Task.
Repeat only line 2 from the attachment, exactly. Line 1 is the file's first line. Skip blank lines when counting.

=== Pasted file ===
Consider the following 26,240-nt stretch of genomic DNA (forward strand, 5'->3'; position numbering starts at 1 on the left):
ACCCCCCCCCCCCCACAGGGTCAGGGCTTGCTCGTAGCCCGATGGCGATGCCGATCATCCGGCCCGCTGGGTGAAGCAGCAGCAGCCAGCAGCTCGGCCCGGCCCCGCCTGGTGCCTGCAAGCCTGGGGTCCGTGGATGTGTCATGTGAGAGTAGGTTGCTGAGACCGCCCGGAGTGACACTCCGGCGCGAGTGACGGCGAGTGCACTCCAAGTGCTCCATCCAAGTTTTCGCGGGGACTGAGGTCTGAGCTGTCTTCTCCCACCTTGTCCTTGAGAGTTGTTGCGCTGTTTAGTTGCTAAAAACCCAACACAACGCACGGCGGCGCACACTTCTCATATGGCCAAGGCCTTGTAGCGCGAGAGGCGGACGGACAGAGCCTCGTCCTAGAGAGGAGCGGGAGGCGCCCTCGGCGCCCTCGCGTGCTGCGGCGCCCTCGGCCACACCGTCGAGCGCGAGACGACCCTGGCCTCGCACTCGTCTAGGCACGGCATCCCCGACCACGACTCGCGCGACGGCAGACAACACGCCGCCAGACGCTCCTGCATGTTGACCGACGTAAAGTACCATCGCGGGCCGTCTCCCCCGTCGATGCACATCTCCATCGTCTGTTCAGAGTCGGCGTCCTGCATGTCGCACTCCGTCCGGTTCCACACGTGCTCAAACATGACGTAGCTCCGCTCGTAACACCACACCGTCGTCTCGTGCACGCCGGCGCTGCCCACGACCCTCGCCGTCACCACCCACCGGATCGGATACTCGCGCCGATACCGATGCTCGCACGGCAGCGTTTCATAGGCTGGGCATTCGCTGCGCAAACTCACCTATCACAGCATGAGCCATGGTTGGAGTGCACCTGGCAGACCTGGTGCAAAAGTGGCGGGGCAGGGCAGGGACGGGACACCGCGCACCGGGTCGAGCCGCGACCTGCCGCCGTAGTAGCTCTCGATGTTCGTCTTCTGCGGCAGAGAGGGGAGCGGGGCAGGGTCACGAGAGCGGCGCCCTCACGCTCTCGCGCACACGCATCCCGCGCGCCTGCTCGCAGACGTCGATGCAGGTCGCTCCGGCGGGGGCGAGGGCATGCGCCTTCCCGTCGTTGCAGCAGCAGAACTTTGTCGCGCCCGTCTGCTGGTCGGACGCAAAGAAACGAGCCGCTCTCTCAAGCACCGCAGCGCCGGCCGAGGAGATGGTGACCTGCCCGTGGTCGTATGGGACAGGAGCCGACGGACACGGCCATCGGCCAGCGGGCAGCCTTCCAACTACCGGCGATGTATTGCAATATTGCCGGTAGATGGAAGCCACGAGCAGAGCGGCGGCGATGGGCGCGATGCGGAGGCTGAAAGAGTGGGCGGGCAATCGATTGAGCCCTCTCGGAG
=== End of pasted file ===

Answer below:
ACCCCCCCCCCCCCACAGGGTCAGGGCTTGCTCGTAGCCCGATGGCGATGCCGATCATCCGGCCCGCTGGGTGAAGCAGCAGCAGCCAGCAGCTCGGCCCGGCCCCGCCTGGTGCCTGCAAGCCTGGGGTCCGTGGATGTGTCATGTGAGAGTAGGTTGCTGAGACCGCCCGGAGTGACACTCCGGCGCGAGTGACGGCGAGTGCACTCCAAGTGCTCCATCCAAGTTTTCGCGGGGACTGAGGTCTGAGCTGTCTTCTCCCACCTTGTCCTTGAGAGTTGTTGCGCTGTTTAGTTGCTAAAAACCCAACACAACGCACGGCGGCGCACACTTCTCATATGGCCAAGGCCTTGTAGCGCGAGAGGCGGACGGACAGAGCCTCGTCCTAGAGAGGAGCGGGAGGCGCCCTCGGCGCCCTCGCGTGCTGCGGCGCCCTCGGCCACACCGTCGAGCGCGAGACGACCCTGGCCTCGCACTCGTCTAGGCACGGCATCCCCGACCACGACTCGCGCGACGGCAGACAACACGCCGCCAGACGCTCCTGCATGTTGACCGACGTAAAGTACCATCGCGGGCCGTCTCCCCCGTCGATGCACATCTCCATCGTCTGTTCAGAGTCGGCGTCCTGCATGTCGCACTCCGTCCGGTTCCACACGTGCTCAAACATGACGTAGCTCCGCTCGTAACACCACACCGTCGTCTCGTGCACGCCGGCGCTGCCCACGACCCTCGCCGTCACCACCCACCGGATCGGATACTCGCGCCGATACCGATGCTCGCACGGCAGCGTTTCATAGGCTGGGCATTCGCTGCGCAAACTCACCTATCACAGCATGAGCCATGGTTGGAGTGCACCTGGCAGACCTGGTGCAAAAGTGGCGGGGCAGGGCAGGGACGGGACACCGCGCACCGGGTCGAGCCGCGACCTGCCGCCGTAGTAGCTCTCGATGTTCGTCTTCTGCGGCAGAGAGGGGAGCGGGGCAGGGTCACGAGAGCGGCGCCCTCACGCTCTCGCGCACACGCATCCCGCGCGCCTGCTCGCAGACGTCGATGCAGGTCGCTCCGGCGGGGGCGAGGGCATGCGCCTTCCCGTCGTTGCAGCAGCAGAACTTTGTCGCGCCCGTCTGCTGGTCGGACGCAAAGAAACGAGCCGCTCTCTCAAGCACCGCAGCGCCGGCCGAGGAGATGGTGACCTGCCCGTGGTCGTATGGGACAGGAGCCGACGGACACGGCCATCGGCCAGCGGGCAGCCTTCCAACTACCGGCGATGTATTGCAATATTGCCGGTAGATGGAAGCCACGAGCAGAGCGGCGGCGATGGGCGCGATGCGGAGGCTGAAAGAGTGGGCGGGCAATCGATTGAGCCCTCTCGGAG